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Windows 7: Major resolution issue

11 Jan 2009   #11
I2aMpAnT

Microsoft Windows 7 x64 Ultimate
 
 

Quote   Quote: Originally Posted by darkassain View Post
he has CRT....

you see with LCD tech you have a screen and set # of pixels....

his pixel res would be 1680x1050 and so that would the number of pixels...

CRT just draws the pixels and unlike CRT it wouldnt matter what res you can try it will be looking like it was natively drawn on a lcd....
Um what?
Can you explain that better please?


Quote   Quote: Originally Posted by Mr GRiM View Post
Enough said, I don't beleive you know what your talking about and you have probably never seen the advantages of using a DVI cable compared to VGA so lets just try and help in the areas we know something about.
As I said in the rest of my post, I have dealt with many LCDs as everybody else I know has LCDs.


My System SpecsSystem Spec
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11 Jan 2009   #12
Mark

Windows 7 Ultimate Vista Ultimate x64
 
 

These are the options he should have and anything else means that he has a problem and not by some miracle is the problem going to be some sort of blessing meaning that he needs to get back his native resolution end of story.
My System SpecsSystem Spec
11 Jan 2009   #13
darkassain

Windows 7 Ult x64(x2), HomePrem x32(x4), Server 08 (+VM), 08 R2 (VM) , SuSe 11.2 (VM), XP 32 (VM)
 
 

Quote   Quote: Originally Posted by I2aMpAnT View Post
Um what?
Can you explain that better please?
While CRTs are capable of displaying multiple video resolutions without introducing artifacts, LCDs produce crisp images only in their native resolution and, sometimes, fractions of that native resolution. Attempting to run LCD panels at non-native resolutions usually results in the panel scaling the image, which introduces blurriness or "blockiness" and is susceptible in general to multiple kinds of HDTV blur. Many LCDs are incapable of displaying very low resolution screen modes (such as 320x200) due to these scaling limitations.

While CRT monitors can usually display images at various resolutions
, an LCD monitor has to rely on interpolation (scaling of the image), which causes a loss of image quality. An LCD has to scale up a smaller image to fit into the area of the native resolution. This is the same principle as taking a smaller image in an image editing program and enlarging it; the smaller image loses its sharpness when it is expanded. This is especially problematic as most resolutions are in a 4:3 aspect ratio (640480, 800600, 1024768, 1280960, 16001200) but there are odd resolutions that are not, notably 12801024. If a user were to map 1024768 to a 12801024 screen there would be distortion as well as some image errors, as there is not a one-to-one mapping with regards to pixels. This results in noticeable quality loss and the image is much less sharp.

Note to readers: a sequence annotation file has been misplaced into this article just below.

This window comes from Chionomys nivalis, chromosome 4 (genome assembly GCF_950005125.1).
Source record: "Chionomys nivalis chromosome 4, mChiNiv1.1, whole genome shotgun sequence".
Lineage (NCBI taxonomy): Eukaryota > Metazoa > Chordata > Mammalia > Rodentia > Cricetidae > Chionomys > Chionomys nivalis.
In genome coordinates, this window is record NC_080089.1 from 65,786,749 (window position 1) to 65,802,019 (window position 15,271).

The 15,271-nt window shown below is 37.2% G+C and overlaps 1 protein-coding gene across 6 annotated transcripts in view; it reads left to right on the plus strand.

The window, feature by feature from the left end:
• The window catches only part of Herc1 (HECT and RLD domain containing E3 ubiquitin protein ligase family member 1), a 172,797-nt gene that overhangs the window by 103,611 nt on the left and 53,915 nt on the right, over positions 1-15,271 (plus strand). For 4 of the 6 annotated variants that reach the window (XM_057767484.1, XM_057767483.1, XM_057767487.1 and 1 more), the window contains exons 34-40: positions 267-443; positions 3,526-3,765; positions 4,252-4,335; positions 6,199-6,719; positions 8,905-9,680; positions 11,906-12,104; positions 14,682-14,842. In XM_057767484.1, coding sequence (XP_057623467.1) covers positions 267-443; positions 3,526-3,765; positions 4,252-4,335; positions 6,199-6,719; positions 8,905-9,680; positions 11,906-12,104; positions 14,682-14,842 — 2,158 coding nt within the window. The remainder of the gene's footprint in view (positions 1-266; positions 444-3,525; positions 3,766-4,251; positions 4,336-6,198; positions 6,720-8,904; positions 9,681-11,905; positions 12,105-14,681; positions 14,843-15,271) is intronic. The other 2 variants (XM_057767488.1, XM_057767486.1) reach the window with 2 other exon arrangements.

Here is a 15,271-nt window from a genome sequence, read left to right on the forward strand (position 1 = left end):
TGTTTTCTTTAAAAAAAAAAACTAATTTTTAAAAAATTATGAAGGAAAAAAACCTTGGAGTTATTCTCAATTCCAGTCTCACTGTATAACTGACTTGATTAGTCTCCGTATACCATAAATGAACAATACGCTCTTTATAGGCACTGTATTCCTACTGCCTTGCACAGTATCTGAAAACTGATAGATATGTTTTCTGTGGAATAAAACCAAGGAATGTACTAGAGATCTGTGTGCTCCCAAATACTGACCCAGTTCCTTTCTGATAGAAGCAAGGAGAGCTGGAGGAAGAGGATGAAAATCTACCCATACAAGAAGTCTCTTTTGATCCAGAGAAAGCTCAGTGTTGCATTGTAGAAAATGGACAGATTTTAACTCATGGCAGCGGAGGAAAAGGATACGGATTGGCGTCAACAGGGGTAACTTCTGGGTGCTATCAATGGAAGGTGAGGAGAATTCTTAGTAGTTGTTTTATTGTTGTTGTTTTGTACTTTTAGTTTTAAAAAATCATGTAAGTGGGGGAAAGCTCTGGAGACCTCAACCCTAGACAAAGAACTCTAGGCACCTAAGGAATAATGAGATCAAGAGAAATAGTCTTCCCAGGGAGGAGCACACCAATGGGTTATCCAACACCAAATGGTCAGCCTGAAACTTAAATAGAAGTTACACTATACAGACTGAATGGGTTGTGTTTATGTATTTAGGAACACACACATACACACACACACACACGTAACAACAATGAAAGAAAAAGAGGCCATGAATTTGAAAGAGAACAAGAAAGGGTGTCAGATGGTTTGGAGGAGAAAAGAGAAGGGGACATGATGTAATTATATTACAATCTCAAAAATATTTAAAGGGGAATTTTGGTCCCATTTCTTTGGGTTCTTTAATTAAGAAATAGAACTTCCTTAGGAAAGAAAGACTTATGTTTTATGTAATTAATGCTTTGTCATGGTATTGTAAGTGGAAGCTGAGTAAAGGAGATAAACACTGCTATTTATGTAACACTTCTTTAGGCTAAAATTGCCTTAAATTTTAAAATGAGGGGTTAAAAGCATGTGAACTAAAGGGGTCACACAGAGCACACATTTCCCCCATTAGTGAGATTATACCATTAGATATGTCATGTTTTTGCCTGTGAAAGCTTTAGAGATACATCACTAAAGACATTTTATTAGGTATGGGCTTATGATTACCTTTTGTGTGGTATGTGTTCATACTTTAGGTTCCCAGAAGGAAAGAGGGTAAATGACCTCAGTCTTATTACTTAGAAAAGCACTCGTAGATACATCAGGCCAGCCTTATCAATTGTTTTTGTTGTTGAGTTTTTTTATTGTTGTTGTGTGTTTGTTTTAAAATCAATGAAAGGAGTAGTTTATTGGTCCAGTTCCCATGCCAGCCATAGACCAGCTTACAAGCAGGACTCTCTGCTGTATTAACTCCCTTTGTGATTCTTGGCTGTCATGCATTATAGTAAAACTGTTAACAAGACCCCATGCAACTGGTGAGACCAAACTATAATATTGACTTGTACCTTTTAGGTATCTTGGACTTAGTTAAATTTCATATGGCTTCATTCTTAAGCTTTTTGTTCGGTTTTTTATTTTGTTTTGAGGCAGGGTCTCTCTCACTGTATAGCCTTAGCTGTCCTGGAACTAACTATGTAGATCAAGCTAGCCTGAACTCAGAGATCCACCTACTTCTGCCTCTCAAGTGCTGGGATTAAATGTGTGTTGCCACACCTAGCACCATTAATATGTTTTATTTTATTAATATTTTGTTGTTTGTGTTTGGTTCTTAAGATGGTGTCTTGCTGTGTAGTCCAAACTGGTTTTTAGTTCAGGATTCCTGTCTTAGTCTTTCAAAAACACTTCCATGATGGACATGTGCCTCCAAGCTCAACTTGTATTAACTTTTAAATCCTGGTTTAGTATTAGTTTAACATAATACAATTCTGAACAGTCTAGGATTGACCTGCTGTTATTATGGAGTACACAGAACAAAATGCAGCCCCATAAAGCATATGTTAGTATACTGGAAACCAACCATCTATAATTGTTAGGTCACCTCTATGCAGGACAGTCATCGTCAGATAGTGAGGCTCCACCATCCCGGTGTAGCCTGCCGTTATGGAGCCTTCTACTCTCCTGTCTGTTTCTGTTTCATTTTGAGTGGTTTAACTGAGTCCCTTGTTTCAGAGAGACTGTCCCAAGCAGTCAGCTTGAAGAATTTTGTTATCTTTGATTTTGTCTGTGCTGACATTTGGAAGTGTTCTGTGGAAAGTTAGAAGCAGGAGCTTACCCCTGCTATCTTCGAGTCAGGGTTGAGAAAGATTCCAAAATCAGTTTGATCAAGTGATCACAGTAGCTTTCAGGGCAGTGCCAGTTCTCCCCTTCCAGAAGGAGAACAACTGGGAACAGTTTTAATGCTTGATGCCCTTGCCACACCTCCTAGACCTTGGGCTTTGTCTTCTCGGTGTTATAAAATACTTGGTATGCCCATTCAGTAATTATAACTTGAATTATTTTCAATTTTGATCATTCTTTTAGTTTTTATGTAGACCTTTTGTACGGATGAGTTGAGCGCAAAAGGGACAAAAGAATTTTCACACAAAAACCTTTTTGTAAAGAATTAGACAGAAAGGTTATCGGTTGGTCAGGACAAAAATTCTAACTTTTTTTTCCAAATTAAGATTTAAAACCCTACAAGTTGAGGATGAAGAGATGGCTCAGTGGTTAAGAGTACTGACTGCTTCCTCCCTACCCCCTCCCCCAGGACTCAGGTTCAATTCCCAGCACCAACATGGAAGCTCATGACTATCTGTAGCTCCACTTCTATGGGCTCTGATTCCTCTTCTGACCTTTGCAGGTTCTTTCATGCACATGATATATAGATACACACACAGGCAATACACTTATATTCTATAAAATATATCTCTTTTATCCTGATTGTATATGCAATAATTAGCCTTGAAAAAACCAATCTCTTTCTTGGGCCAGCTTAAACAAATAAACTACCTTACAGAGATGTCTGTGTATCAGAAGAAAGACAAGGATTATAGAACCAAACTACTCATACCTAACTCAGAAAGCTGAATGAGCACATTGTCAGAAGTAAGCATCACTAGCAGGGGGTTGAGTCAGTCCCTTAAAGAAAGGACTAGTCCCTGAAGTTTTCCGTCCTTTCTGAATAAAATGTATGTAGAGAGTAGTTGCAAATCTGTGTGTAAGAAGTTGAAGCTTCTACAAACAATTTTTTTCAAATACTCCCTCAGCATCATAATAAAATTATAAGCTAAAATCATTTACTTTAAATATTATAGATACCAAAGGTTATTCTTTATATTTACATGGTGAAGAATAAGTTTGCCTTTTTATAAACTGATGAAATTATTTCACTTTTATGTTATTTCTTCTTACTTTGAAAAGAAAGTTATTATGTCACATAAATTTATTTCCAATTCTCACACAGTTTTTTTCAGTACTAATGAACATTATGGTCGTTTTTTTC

there you go...
from wiki....
My System SpecsSystem Spec
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11 Jan 2009   #14
I2aMpAnT

Microsoft Windows 7 x64 Ultimate
 
 

Quote   Quote: Originally Posted by Mr GRiM View Post
These are the options he should have and anything else means that he has a problem and not by some miracle is the problem going to be some sort of blessing meaning that he needs to get back his native resolution end of story.

If you say so.

Do I see Quick-Launch Icons on your taskbar?
If so, how did you enable quick launch?
My System SpecsSystem Spec
11 Jan 2009   #15
I2aMpAnT

Microsoft Windows 7 x64 Ultimate
 
 

Quote   Quote: Originally Posted by darkassain View Post
While CRTs are capable of displaying multiple video resolutions without introducing artifacts, LCDs produce crisp images only in their native resolution and, sometimes, fractions of that native resolution. Attempting to run LCD panels at non-native resolutions usually results in the panel scaling the image, which introduces blurriness or "blockiness" and is susceptible in general to multiple kinds of HDTV blur. Many LCDs are incapable of displaying very low resolution screen modes (such as 320x200) due to these scaling limitations.

While CRT monitors can usually display images at various resolutions, an LCD monitor has to rely on interpolation (scaling of the image), which causes a loss of image quality. An LCD has to scale up a smaller image to fit into the area of the native resolution. This is the same principle as taking a smaller image in an image editing program and enlarging it; the smaller image loses its sharpness when it is expanded. This is especially problematic as most resolutions are in a 4:3 aspect ratio (640480, 800600, 1024768, 1280960, 16001200) but there are odd resolutions that are not, notably 12801024. If a user were to map 1024768 to a 12801024 screen there would be distortion as well as some image errors, as there is not a one-to-one mapping with regards to pixels. This results in noticeable quality loss and the image is much less sharp.